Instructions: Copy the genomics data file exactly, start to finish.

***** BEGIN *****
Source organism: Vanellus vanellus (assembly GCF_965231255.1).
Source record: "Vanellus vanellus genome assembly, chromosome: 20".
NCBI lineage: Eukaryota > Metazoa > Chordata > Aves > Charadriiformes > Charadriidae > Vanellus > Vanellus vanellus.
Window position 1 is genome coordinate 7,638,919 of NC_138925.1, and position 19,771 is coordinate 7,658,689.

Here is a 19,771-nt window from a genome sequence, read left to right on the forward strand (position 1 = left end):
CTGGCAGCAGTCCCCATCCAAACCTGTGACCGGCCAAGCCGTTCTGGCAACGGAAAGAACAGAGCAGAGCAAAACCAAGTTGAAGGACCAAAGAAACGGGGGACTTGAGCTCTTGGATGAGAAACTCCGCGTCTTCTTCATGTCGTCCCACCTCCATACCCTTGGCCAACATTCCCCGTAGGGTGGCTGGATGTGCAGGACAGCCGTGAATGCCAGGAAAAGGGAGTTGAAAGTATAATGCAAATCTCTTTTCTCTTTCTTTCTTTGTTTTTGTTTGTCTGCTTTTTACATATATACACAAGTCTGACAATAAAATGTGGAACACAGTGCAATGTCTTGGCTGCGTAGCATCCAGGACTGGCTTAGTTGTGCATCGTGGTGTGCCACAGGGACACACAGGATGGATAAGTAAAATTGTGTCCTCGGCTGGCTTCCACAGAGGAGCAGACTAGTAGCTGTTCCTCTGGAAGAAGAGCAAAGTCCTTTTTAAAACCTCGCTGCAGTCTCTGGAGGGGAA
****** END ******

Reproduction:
Source organism: Vanellus vanellus (assembly GCF_965231255.1).
Source record: "Vanellus vanellus genome assembly, chromosome: 20".
NCBI lineage: Eukaryota > Metazoa > Chordata > Aves > Charadriiformes > Charadriidae > Vanellus > Vanellus vanellus.
Window position 1 is genome coordinate 7,638,919 of NC_138925.1, and position 19,771 is coordinate 7,658,689.

Here is a 19,771-nt window from a genome sequence, read left to right on the forward strand (position 1 = left end):
CTGGCAGCAGTCCCCATCCAAACCTGTGACCGGCCAAGCCGTTCTGGCAACGGAAAGAACAGAGCAGAGCAAAACCAAGTTGAAGGACCAAAGAAACGGGGGACTTGAGCTCTTGGATGAGAAACTCCGCGTCTTCTTCATGTCGTCCCACCTCCATACCCTTGGCCAACATTCCCCGTAGGGTGGCTGGATGTGCAGGACAGCCGTGAATGCCAGGAAAAGGGAGTTGAAAGTATAATGCAAATCTCTTTTCTCTTTCTTTCTTTGTTTTTGTTTGTCTGCTTTTTACATATATACACAAGTCTGACAATAAAATGTGGAACACAGTGCAATGTCTTGGCTGCGTAGCATCCAGGACTGGCTTAGTTGTGCATCGTGGTGTGCCACAGGGACACACAGGATGGATAAGTAAAATTGTGTCCTCGGCTGGCTTCCACAGAGGAGCAGACTAGTAGCTGTTCCTCTGGAAGAAGAGCAAAGTCCTTTTTAAAACCTCGCTGCAGTCTCTGGAGGGGAA